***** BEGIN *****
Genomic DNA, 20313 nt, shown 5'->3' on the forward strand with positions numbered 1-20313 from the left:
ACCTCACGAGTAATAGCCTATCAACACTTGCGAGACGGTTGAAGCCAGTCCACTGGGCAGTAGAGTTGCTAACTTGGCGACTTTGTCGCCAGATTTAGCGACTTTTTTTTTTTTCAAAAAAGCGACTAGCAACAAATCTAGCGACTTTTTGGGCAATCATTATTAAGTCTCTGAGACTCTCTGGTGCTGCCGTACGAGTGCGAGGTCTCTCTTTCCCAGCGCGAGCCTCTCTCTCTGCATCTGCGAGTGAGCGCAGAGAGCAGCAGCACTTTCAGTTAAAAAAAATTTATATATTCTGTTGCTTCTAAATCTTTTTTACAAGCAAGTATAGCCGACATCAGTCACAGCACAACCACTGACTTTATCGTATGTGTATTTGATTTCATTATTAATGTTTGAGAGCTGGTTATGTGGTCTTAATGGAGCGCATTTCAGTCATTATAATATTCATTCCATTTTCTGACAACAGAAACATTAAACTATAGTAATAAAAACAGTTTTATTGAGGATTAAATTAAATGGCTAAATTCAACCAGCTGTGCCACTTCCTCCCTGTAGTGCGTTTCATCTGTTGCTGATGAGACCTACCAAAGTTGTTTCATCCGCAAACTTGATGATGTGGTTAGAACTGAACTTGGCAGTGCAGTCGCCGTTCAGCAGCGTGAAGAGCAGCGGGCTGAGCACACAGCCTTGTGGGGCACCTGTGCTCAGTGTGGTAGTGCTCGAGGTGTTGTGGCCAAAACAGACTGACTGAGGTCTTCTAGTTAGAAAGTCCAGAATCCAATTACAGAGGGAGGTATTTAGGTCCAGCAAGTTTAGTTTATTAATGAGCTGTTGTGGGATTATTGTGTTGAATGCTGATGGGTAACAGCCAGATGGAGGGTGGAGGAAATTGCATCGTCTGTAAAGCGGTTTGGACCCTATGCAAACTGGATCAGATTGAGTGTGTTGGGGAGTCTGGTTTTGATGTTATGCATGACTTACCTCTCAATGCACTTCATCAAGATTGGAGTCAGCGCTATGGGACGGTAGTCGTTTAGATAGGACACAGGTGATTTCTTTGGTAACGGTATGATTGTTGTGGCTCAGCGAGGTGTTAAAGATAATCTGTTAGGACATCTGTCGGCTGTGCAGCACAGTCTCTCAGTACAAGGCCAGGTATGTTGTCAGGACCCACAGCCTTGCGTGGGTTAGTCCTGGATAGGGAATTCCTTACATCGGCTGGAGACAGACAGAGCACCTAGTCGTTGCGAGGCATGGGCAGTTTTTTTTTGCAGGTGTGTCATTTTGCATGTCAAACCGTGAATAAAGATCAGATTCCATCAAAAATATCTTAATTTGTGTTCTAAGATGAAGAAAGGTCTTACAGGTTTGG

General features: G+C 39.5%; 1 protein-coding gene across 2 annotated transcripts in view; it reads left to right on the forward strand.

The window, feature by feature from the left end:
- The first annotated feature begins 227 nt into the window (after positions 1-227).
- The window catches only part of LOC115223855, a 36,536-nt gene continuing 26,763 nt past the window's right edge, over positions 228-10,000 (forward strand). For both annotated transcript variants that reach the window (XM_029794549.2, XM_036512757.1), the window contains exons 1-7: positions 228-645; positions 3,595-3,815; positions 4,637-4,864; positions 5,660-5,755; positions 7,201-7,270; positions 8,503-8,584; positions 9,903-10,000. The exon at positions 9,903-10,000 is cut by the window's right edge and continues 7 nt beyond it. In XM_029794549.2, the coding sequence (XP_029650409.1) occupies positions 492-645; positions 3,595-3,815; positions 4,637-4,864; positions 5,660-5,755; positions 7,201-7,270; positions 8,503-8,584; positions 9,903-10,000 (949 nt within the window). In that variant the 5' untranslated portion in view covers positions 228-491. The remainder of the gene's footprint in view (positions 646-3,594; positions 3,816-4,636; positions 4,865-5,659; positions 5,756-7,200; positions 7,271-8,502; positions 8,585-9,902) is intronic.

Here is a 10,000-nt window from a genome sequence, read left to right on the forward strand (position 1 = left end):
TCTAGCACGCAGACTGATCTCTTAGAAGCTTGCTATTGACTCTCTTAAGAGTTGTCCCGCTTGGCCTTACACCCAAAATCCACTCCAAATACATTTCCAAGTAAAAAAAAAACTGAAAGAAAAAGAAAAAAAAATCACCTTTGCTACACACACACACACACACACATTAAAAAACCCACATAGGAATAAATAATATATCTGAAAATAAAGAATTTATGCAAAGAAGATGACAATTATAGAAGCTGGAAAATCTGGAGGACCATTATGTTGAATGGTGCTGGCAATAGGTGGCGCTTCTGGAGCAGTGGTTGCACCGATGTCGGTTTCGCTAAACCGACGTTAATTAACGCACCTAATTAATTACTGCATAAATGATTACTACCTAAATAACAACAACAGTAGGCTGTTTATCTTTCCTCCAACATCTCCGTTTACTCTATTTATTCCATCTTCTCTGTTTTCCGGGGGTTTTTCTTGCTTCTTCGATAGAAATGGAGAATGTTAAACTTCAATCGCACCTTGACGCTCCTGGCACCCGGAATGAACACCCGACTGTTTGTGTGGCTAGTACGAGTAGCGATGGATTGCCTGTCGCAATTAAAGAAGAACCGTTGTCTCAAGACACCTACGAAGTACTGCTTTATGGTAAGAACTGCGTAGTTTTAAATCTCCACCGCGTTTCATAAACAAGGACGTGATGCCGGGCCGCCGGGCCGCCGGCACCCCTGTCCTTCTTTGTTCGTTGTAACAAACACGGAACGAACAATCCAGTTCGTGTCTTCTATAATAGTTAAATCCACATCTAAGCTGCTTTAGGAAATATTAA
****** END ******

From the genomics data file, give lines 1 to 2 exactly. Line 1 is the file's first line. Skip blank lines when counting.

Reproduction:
Genomic DNA, 20313 nt, shown 5'->3' on the forward strand with positions numbered 1-20313 from the left:
ACCTCACGAGTAATAGCCTATCAACACTTGCGAGACGGTTGAAGCCAGTCCACTGGGCAGTAGAGTTGCTAACTTGGCGACTTTGTCGCCAGATTTAGCGACTTTTTTTTTTTTCAAAAAAGCGACTAGCAACAAATCTAGCGACTTTTTGGGCAATCATTATTAAGTCTCTGAGACTCTCTGGTGCTGCCGTACGAGTGCGAGGTCTCTCTTTCCCAGCGCGAGCCTCTCTCTCTGCATCTGCGAGTGAGCGCAGAGAGCAGCAGCACTTTCAGTTAAAAAAAATTTATATATTCTGTTGCTTCTAAATCTTTTTTACAAGCAAGTATAGCCGACATCAGTCACAGCACAACCACTGACTTTATCGTATGTGTATTTGATTTCATTATTAATGTTTGAGAGCTGGTTATGTGGTCTTAATGGAGCGCATTTCAGTCATTATAATATTCATTCCATTTTCTGACAACAGAAACATTAAACTATAGTAATAAAAACAGTTTTATTGAGGATTAAATTAAATGGCTAAATTCAACCAGCTGTGCCACTTCCTCCCTGTAGTGCGTTTCATCTGTTGCTGATGAGACCTACCAAAGTTGTTTCATCCGCAAACTTGATGATGTGGTTAGAACTGAACTTGGCAGTGCAGTCGCCGTTCAGCAGCGTGAAGAGCAGCGGGCTGAGCACACAGCCTTGTGGGGCACCTGTGCTCAGTGTGGTAGTGCTCGAGGTGTTGTGGCCAAAACAGACTGACTGAGGTCTTCTAGTTAGAAAGTCCAGAATCCAATTACAGAGGGAGGTATTTAGGTCCAGCAAGTTTAGTTTATTAATGAGCTGTTGTGGGATTATTGTGTTGAATGCTGATGGGTAACAGCCAGATGGAGGGTGGAGGAAATTGCATCGTCTGTAAAGCGGTTTGGACCCTATGCAAACTGGATCAGATTGAGTGTGTTGGGGAGTCTGGTTTTGATGTTATGCATGACTTACCTCTCAATGCACTTCATCAAGATTGGAGTCAGCGCTATGGGACGGTAGTCGTTTAGATAGGACACAGGTGATTTCTTTGGTAACGGTATGATTGTTGTGGCTCAGCGAGGTGTTAAAGATAATCTGTTAGGACATCTGTCGGCTGTGCAGCACAGTCTCTCAGTACAAGGCCAGGTATGTTGTCAGGACCCACAGCCTTGCGTGGGTTAGTCCTGGATAGGGAATTCCTTACATCGGCTGGAGACAGACAGAGCACCTAGTCGTTGCGAGGCATGGGCAGTTTTTTTTTGCAGGTGTGTCATTTTGCATGTCAAACCGTGAATAAAGATCAGATTCCATCAAAAATATCTTAATTTGTGTTCTAAGATGAAGAAAGGTCTTACAGGTTTGG